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Another old-school pattern-transfer method uses double-sided adhesive tape to stick the paper pattern to the wood to be cut. This works great and does not discolor the wood.
Thought I might add a comment here. Instead of spray adhesive I use the old rubber cement that we used in kindergarten. The paper peels off easily when your done and the rubber cement left behind will roll up in a ball with your finger. You have clean fresh wood to work with. I also do a lot of relief carving and this process works great You can still buy this cement at most Arts & craft stores. I buy it buy the quart and put a small amt those plastic containers that are use for catsup, butter etc.Happy Crafting!
Another way is to print your mirrored pattern on transparent acetate sheet. Then apply it, face down, to the wood and squeegee it all over with a credit card, or similar.You do need to make sure it doesn't move, so I use sticky tape to hold it in place. On some surfaces, you may need to do it twice, making sure the two patterns line up, which isn't difficult, because the sheet is transparent.Since the inks doesn't get absorbed by the acetate sheet, you can use the same piece over and over again, by just rinsing it under the tap. - stackerjack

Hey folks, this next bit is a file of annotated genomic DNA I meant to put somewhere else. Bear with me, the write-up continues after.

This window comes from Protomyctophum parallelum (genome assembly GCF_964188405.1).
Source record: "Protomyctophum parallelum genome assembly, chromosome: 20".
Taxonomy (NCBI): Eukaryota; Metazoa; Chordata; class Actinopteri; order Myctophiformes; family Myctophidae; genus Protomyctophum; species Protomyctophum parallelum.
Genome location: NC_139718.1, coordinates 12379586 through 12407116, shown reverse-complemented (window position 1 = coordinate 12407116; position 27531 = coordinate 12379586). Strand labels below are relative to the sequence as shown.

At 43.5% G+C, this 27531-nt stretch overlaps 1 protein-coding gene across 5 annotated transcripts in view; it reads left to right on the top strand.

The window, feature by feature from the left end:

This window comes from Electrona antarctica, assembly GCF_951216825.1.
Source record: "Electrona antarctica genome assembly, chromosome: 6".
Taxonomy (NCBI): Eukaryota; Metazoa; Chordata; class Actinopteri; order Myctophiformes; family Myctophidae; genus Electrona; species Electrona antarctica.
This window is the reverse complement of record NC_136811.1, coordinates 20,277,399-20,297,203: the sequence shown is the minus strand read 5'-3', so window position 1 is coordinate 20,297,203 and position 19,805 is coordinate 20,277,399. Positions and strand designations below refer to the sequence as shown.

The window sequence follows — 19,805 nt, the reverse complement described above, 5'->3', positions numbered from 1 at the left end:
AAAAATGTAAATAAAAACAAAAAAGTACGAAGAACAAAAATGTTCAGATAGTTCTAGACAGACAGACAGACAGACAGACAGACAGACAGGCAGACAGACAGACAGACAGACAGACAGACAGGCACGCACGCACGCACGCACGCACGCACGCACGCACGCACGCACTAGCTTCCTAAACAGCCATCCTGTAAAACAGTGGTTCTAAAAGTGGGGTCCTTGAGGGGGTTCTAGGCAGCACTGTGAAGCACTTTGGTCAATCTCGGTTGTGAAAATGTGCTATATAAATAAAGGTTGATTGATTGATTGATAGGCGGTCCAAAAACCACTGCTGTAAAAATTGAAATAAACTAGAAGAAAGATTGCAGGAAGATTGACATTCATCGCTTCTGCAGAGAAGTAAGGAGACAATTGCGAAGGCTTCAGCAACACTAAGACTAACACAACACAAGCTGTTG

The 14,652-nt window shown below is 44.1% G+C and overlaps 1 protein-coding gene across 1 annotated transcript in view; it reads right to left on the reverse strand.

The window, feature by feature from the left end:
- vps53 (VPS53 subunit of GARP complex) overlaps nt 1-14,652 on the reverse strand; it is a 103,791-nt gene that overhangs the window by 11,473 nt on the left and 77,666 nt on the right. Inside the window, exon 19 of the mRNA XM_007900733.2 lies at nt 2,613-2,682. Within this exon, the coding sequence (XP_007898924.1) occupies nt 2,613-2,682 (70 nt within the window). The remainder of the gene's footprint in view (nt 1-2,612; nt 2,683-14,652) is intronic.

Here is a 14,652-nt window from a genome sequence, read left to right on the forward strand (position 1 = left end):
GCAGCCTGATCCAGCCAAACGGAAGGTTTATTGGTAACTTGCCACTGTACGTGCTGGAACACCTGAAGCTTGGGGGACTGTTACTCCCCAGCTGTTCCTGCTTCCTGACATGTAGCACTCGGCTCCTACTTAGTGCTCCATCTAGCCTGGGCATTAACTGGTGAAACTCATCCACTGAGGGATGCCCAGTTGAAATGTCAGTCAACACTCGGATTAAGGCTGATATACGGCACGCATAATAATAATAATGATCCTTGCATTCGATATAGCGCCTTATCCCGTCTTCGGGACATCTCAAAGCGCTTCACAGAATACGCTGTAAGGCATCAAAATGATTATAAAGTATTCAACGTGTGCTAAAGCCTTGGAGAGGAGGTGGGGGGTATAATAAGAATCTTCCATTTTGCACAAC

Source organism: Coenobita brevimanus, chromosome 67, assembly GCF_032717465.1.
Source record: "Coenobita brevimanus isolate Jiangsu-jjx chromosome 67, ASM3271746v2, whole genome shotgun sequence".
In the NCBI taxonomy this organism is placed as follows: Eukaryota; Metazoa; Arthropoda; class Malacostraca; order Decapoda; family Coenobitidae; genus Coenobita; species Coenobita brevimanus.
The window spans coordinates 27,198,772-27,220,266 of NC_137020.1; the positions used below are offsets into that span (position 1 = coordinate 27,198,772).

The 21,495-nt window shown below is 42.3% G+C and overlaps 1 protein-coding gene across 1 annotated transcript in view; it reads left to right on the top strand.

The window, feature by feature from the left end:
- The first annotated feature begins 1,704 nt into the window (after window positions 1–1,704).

I don't understand why you couldn't use a jigsaw. Could someone please explain.The relief cuts are a good idea. - Ling1209
You certainly can use a jigsaw, but it will be much slower, especially when cutting thicker wood. Personally I find a jigsaw to be a pain to use because of having to lean over it to see where it is going, whereas a bandsaw gives great visibility. Also I don't tend to cut my bench as much with the bandsaw as I do with the jigsaw.You do have to be able to justify the cost difference. I just spent almost as much on a big bandsaw re-saw blade as I paid for my last jigsaw, however, slicing down 6" (15cm) by 6' (2m) logs into 4"X4" (10cm) would have been a chore with the jigsaw. - macshout
while using a jigsaw is great for thin wood, on thicker wood blade easily flexes and gives non 90 degree edges,also it has more likelyhood of blades grabbing the wood and jumping out of its supports - inventor2
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